This combination of wide open outside pathways that gradually meander and narrow into the centre of the casino is analogous to entering a river by its estuary and eventually arriving at its source. Transitioning a mass of people from a broad space with little preoccupation into a condensed one that offers many.
This principle dictates patrons “can only see a short distance ahead to the items directly in front of them.” They cannot see very far in any direction—ahead, sideways, or overhead.
The psychological effect of this is progressive discovery. Players are ever curious to walk a little further, lured in by the prospect of discovering what is beyond the next row of machines or bend—their favourite slot, a high jackpot, a quiet recess, etc.
A parallel can be drawn between this and the act of gambling itself.
“Just as gambling machines propel players by riveting their attention to the next hand or spin, the architectural maze pulls patrons forward by truncating their line of sight”. — Addiction by Design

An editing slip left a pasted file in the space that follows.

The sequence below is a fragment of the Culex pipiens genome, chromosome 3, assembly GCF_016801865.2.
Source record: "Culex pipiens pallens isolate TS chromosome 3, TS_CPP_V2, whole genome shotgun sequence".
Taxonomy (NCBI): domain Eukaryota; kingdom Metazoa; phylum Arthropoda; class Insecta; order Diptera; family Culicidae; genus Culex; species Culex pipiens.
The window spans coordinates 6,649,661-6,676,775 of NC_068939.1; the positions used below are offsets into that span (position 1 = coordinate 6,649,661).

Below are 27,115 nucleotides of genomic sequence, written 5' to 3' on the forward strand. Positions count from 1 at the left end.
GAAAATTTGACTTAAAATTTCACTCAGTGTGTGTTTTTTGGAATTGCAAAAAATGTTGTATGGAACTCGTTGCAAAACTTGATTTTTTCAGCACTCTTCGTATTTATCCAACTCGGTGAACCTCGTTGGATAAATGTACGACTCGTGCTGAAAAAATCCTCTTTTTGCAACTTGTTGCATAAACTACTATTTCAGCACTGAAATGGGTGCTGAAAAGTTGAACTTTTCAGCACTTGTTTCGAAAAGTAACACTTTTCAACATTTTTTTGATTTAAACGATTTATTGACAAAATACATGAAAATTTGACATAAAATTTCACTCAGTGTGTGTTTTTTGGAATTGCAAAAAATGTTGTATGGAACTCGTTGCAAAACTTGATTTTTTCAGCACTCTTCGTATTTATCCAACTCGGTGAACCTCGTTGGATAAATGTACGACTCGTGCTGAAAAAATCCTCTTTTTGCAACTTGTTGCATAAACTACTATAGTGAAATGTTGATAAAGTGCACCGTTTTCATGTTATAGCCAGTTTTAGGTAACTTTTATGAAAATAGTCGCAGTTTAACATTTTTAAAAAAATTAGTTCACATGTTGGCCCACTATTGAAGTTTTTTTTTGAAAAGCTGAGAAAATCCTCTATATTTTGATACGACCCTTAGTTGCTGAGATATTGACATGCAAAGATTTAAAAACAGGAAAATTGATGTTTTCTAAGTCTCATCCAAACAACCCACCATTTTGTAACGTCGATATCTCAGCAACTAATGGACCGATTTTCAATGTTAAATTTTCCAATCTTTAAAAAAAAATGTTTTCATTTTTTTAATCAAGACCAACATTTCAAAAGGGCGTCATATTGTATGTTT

Bill advises designers to offer ‘hints’ and cues at what lay beyond. Kind of like a teaser, without giving too much away. This amplifies the affect.
An example of this is a tunnel leading to the front entrance of Caesars Palace. A band of lights was installed that flashed in a “slow, sequential pattern, subliminally creating the same effect that is obvious to pilots approaching airport runways.”
The lights gave customers a focal point that led them to the casino entrance. Before, people often jammed up inside the tunnel without a clear sense of direction.
This principle dictates patrons should have small and constricted spaces to ‘hideaway’ in—alcoves, corners, recesses, and other nooks of privacy.